1
$\begingroup$

Given the Minkowski metric $\eta$ the Lorentz Transformation $\Lambda$ satisfies $$\eta=\Lambda^{T}\eta\Lambda$$ which in index form may be written $$\eta_{\mu\nu}=(\Lambda^{T})_{\mu}^{\,\,\alpha}\eta_{\alpha\beta}\Lambda^{\beta}_{\,\,\nu}$$$$\eta_{\mu\nu}=\eta_{\alpha\beta}\Lambda^{\alpha}_{\,\,\mu}\Lambda^{\beta}_{\,\,\nu}$$ How can I obtain an index expression for $\eta^{\mu\nu}$ starting from this expression? I have attempted to multiply through $\eta^{ab}$ using its index raising property, but this is not helping.

$\endgroup$
1
  • $\begingroup$ Sometimes, upper indices can be understood as inverse matrix, I think this might be one of those times. $\endgroup$
    – Emil
    Feb 1, 2017 at 17:00

1 Answer 1

2
$\begingroup$

Using the index-raising property

$ \eta^{\sigma \lambda} = \eta^{\sigma \mu} \eta_{\mu \nu} \eta^{\nu \lambda}$

Applying your formula

$= \eta^{\sigma \mu} \eta_{\alpha \beta} \Lambda^{\alpha}_{\,\mu} \Lambda^{\beta}_{\,\nu} \eta^{\nu \lambda}$

and using the index-raising property again

$ = \eta_{\alpha \beta} \Lambda^{\alpha \sigma} \Lambda^{\beta \lambda}.$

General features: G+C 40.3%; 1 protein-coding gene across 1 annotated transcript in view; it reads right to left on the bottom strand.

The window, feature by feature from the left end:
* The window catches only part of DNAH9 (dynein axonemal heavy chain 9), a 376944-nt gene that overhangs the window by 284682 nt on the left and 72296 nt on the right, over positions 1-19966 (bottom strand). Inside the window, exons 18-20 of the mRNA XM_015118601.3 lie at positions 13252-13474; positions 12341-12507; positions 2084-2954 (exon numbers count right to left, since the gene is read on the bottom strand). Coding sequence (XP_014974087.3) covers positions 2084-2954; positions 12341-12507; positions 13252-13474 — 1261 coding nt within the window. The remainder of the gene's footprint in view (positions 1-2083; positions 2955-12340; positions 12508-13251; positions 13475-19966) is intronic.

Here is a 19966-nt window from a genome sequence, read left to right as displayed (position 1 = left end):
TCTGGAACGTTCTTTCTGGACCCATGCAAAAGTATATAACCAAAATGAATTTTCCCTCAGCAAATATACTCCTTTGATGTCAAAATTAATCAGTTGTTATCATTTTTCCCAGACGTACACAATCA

Is this what you had in mind? Alternatively, the $\eta_{\alpha \beta}$ of the final expression can also be exchanged for $\eta^{\alpha \beta}$ by appropriately lowering one of the indices of each of the transformation matrices:

$\eta_{\alpha \beta} \Lambda^{\alpha \sigma} \Lambda^{\beta \lambda} = \eta_{\alpha \gamma} \eta^{\gamma \delta} \eta_{\delta \beta} \Lambda^{\alpha \sigma} \Lambda^{\beta \lambda} = \eta^{\gamma \delta} \Lambda_{\gamma}^{\,\sigma} \Lambda_{\delta}^{\,\lambda}.$

$\endgroup$
2
  • $\begingroup$ This gives $\eta^{\mu\nu}=\eta^{\sigma\rho}\Lambda_{\sigma}^{\,\,\mu}\Lambda_{\rho}^{\,\,\nu}$. Is it possible to convert this into the form $\eta^{\mu\nu}=\eta^{\sigma\rho}\Lambda^{\mu}_{\,\,\rho}\Lambda^{\nu}_{\,\,\sigma}$ (I have this in my notes and am wondering it this is an error). $\endgroup$
    – Watw
    Feb 1, 2017 at 16:10
  • $\begingroup$ @Watw (sorry for the late reply, I clearly don't use SE frequently enough.) If you(r book) use(s) consistent notation, I'd read this condition as $\eta^{-1} = \Lambda \eta^{-1} \Lambda^T$. Of course, SO(1,3) matrices are invertible, so if we multiply this from left by $\Lambda^{-1}$ and from right by $(\Lambda^T)^{-1}$, we get $\eta^{-1} = \Lambda^{-1} \eta^{-1} (\Lambda^T)^{-1} = (\Lambda^T \eta \Lambda)^{-1}$, showing that the condition is equivalent (given invertibility) to the original one. $\endgroup$
    – starless
    Feb 2, 2017 at 10:27

Your Answer

By clicking “Post Your Answer”, you agree to our terms of service and acknowledge you have read our privacy policy.

Not the answer you're looking for? Browse other questions tagged or ask your own question.